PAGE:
According to Rear Admiral Manazir: “LVCT will enable us to train in a more robust environment than we are on our current ranges that are geographically constrained, and currently do not have the full high end threat replicated.
“LVCT will allow us to train to the full capabilities of our platforms across a variety of security environments and do so without exposing our training process to an interested adversary.”
Or as the then head of Fallon, Admiral Conn put it:
I think it important to emphasize that adversary A2AD capabilities pose a serious threat not only to Navy, but to our entire Joint ability to fight and win.
Again, I think of A2AD as the proliferation of precision for potential adversaries and how this proliferation of precision effects joint forces ability to maneuver where we need to be and when we need to be there.
For me, it is about expanding the battlespace and training with regard to how to do this.
Training for an expanded battlespace means that the extensive ranges at Fallon are not enough to train to prevail in the evolving battlespace.
This is why the Navy is spearheading a broad effort to expand the envelope of training to combine live training with what is called Live Virtual Constructive training.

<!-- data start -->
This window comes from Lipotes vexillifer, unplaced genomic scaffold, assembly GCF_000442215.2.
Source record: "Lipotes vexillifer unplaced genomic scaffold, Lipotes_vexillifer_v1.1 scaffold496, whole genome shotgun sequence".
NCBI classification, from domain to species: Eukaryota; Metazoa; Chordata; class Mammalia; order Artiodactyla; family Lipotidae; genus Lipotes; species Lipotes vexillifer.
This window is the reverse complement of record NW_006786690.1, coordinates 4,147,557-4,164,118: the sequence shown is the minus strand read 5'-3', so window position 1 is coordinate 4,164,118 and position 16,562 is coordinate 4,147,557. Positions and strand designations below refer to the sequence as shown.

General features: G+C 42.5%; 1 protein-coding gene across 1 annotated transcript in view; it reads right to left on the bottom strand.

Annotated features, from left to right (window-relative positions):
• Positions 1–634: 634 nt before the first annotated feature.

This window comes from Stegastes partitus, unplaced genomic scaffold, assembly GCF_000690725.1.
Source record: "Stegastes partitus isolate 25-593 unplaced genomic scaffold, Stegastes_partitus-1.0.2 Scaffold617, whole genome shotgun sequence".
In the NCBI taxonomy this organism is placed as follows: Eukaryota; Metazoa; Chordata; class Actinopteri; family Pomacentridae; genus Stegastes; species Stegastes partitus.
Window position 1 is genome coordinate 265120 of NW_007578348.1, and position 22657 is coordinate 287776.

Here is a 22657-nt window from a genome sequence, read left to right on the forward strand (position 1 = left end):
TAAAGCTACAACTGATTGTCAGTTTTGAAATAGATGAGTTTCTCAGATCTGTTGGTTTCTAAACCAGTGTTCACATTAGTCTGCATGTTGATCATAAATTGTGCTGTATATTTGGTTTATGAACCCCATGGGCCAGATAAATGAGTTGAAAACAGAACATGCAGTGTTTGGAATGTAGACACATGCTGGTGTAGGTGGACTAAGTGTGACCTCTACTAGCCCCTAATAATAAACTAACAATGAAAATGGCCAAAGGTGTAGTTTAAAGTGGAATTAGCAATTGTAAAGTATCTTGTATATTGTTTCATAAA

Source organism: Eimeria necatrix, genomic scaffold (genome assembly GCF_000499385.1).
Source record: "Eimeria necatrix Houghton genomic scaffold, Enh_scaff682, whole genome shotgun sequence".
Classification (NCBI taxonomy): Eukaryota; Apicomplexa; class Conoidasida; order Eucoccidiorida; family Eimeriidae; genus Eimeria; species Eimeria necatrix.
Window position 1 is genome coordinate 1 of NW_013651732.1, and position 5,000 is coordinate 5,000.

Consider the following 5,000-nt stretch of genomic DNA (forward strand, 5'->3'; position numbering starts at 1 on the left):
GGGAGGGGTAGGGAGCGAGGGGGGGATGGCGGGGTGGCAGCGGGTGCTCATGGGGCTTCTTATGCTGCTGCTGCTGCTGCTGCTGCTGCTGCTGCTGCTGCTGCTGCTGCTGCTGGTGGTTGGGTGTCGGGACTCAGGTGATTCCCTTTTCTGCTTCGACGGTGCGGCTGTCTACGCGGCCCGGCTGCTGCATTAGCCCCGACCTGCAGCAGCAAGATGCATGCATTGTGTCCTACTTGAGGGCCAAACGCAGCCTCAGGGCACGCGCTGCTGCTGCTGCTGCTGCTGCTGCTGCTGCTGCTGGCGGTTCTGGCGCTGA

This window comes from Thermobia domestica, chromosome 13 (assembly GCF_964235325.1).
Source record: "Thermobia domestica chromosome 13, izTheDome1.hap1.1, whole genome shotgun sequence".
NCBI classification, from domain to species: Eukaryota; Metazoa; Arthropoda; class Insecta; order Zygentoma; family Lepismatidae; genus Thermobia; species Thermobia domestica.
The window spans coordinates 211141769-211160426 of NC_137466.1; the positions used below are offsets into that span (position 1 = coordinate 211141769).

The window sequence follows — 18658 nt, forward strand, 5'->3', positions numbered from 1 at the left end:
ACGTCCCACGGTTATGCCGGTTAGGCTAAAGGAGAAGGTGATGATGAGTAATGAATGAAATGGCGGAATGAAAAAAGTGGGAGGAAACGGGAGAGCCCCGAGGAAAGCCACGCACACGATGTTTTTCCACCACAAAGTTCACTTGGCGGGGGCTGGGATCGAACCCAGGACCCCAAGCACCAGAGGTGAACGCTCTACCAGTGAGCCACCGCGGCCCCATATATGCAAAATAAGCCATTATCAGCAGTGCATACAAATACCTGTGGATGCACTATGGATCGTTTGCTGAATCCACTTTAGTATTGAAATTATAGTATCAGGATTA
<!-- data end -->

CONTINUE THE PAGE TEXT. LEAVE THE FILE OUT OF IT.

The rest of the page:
What is entailed is folding in red and blue assets to shaping an evolving strike integration training process.
As Captain McLaughlin, then STRIKE CO at Fallon explained:
The current Fallon ranges – although large – are too small to train against an advanced threat, which can shoot longer than the ranges.
We need to train to a 21st Century Plus type of threat with very long-range missiles in the mix.
It is not about succeeding; it is about how are we going to do this with highest probability of success.
We are rolling in Live Virtual Constructive Training to provide the extenders for our operators to work in that threat environment and to reach out to other assets – Navy and joint – which can allow us to fight in an expanded battlespace.
But it is clear that the physical ranges are the key foundation to build out such capabilities.
And the Aussie range and Pitch Black are clearly foundational elements in moving forward.
For more information on Singapore’s I-Hawk missiles, see the following:
For an earlier pieces on Pitch Black 2016, see the following:
The Pitch Black photos in the both slide shows are credited to the Australian Ministry of Defence.
The second slideshow shows Canadians participating in Pitch Black as well as an RAAF C-17 also pictured. A Canadian C-130 is involved in the refueling of allied aircraft as seen in the slideshow.